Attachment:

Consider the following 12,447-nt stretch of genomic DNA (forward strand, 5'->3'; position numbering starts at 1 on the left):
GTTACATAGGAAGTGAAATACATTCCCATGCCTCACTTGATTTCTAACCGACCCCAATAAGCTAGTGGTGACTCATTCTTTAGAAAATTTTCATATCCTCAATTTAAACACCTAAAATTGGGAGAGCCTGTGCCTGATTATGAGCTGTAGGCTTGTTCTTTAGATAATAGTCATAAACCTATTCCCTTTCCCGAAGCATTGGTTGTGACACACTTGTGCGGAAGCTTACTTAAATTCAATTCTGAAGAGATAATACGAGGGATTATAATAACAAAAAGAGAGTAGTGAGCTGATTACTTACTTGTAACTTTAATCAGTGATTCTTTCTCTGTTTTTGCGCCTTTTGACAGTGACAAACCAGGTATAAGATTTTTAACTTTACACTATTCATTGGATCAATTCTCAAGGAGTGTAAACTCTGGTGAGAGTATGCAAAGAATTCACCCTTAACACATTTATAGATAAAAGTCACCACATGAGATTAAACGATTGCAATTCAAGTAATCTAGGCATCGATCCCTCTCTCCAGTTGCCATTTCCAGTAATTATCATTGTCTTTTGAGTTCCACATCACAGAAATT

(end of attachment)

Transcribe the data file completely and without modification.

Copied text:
Consider the following 12,447-nt stretch of genomic DNA (forward strand, 5'->3'; position numbering starts at 1 on the left):
GTTACATAGGAAGTGAAATACATTCCCATGCCTCACTTGATTTCTAACCGACCCCAATAAGCTAGTGGTGACTCATTCTTTAGAAAATTTTCATATCCTCAATTTAAACACCTAAAATTGGGAGAGCCTGTGCCTGATTATGAGCTGTAGGCTTGTTCTTTAGATAATAGTCATAAACCTATTCCCTTTCCCGAAGCATTGGTTGTGACACACTTGTGCGGAAGCTTACTTAAATTCAATTCTGAAGAGATAATACGAGGGATTATAATAACAAAAAGAGAGTAGTGAGCTGATTACTTACTTGTAACTTTAATCAGTGATTCTTTCTCTGTTTTTGCGCCTTTTGACAGTGACAAACCAGGTATAAGATTTTTAACTTTACACTATTCATTGGATCAATTCTCAAGGAGTGTAAACTCTGGTGAGAGTATGCAAAGAATTCACCCTTAACACATTTATAGATAAAAGTCACCACATGAGATTAAACGATTGCAATTCAAGTAATCTAGGCATCGATCCCTCTCTCCAGTTGCCATTTCCAGTAATTATCATTGTCTTTTGAGTTCCACATCACAGAAATT